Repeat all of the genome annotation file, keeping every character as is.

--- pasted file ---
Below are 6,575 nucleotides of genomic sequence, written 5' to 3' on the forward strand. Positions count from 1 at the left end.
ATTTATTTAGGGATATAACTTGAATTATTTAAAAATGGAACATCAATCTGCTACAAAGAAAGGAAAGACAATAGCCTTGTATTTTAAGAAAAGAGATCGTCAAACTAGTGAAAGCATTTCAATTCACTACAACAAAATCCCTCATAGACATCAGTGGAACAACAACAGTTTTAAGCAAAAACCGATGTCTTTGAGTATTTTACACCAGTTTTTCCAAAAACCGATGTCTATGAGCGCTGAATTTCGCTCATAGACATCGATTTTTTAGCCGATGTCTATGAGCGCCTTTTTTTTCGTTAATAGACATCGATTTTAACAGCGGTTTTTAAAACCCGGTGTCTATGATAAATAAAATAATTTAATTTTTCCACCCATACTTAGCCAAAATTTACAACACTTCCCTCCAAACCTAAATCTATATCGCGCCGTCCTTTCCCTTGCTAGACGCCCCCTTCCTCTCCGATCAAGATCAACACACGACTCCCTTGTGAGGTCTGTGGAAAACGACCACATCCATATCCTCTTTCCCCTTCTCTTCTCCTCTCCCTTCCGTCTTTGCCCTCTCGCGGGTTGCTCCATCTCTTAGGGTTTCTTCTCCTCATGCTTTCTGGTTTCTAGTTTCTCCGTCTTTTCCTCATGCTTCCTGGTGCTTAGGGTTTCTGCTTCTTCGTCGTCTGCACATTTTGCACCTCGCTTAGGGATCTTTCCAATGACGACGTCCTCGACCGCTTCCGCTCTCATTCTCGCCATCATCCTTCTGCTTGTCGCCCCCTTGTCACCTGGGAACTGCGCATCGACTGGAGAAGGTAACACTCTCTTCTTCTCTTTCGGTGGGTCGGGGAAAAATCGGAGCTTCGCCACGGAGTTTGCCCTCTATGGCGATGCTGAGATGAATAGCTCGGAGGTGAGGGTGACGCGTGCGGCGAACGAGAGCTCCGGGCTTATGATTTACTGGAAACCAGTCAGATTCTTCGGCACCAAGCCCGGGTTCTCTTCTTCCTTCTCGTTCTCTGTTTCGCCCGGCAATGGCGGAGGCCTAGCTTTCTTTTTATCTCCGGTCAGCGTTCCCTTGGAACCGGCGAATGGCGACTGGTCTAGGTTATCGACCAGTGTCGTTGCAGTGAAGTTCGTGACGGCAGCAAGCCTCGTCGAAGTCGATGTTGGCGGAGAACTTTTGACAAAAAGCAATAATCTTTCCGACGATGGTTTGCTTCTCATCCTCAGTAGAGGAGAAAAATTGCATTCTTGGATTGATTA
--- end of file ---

Below are 6,575 nucleotides of genomic sequence, written 5' to 3' on the forward strand. Positions count from 1 at the left end.
ATTTATTTAGGGATATAACTTGAATTATTTAAAAATGGAACATCAATCTGCTACAAAGAAAGGAAAGACAATAGCCTTGTATTTTAAGAAAAGAGATCGTCAAACTAGTGAAAGCATTTCAATTCACTACAACAAAATCCCTCATAGACATCAGTGGAACAACAACAGTTTTAAGCAAAAACCGATGTCTTTGAGTATTTTACACCAGTTTTTCCAAAAACCGATGTCTATGAGCGCTGAATTTCGCTCATAGACATCGATTTTTTAGCCGATGTCTATGAGCGCCTTTTTTTTCGTTAATAGACATCGATTTTAACAGCGGTTTTTAAAACCCGGTGTCTATGATAAATAAAATAATTTAATTTTTCCACCCATACTTAGCCAAAATTTACAACACTTCCCTCCAAACCTAAATCTATATCGCGCCGTCCTTTCCCTTGCTAGACGCCCCCTTCCTCTCCGATCAAGATCAACACACGACTCCCTTGTGAGGTCTGTGGAAAACGACCACATCCATATCCTCTTTCCCCTTCTCTTCTCCTCTCCCTTCCGTCTTTGCCCTCTCGCGGGTTGCTCCATCTCTTAGGGTTTCTTCTCCTCATGCTTTCTGGTTTCTAGTTTCTCCGTCTTTTCCTCATGCTTCCTGGTGCTTAGGGTTTCTGCTTCTTCGTCGTCTGCACATTTTGCACCTCGCTTAGGGATCTTTCCAATGACGACGTCCTCGACCGCTTCCGCTCTCATTCTCGCCATCATCCTTCTGCTTGTCGCCCCCTTGTCACCTGGGAACTGCGCATCGACTGGAGAAGGTAACACTCTCTTCTTCTCTTTCGGTGGGTCGGGGAAAAATCGGAGCTTCGCCACGGAGTTTGCCCTCTATGGCGATGCTGAGATGAATAGCTCGGAGGTGAGGGTGACGCGTGCGGCGAACGAGAGCTCCGGGCTTATGATTTACTGGAAACCAGTCAGATTCTTCGGCACCAAGCCCGGGTTCTCTTCTTCCTTCTCGTTCTCTGTTTCGCCCGGCAATGGCGGAGGCCTAGCTTTCTTTTTATCTCCGGTCAGCGTTCCCTTGGAACCGGCGAATGGCGACTGGTCTAGGTTATCGACCAGTGTCGTTGCAGTGAAGTTCGTGACGGCAGCAAGCCTCGTCGAAGTCGATGTTGGCGGAGAACTTTTGACAAAAAGCAATAATCTTTCCGACGATGGTTTGCTTCTCATCCTCAGTAGAGGAGAAAAATTGCATTCTTGGATTGATTA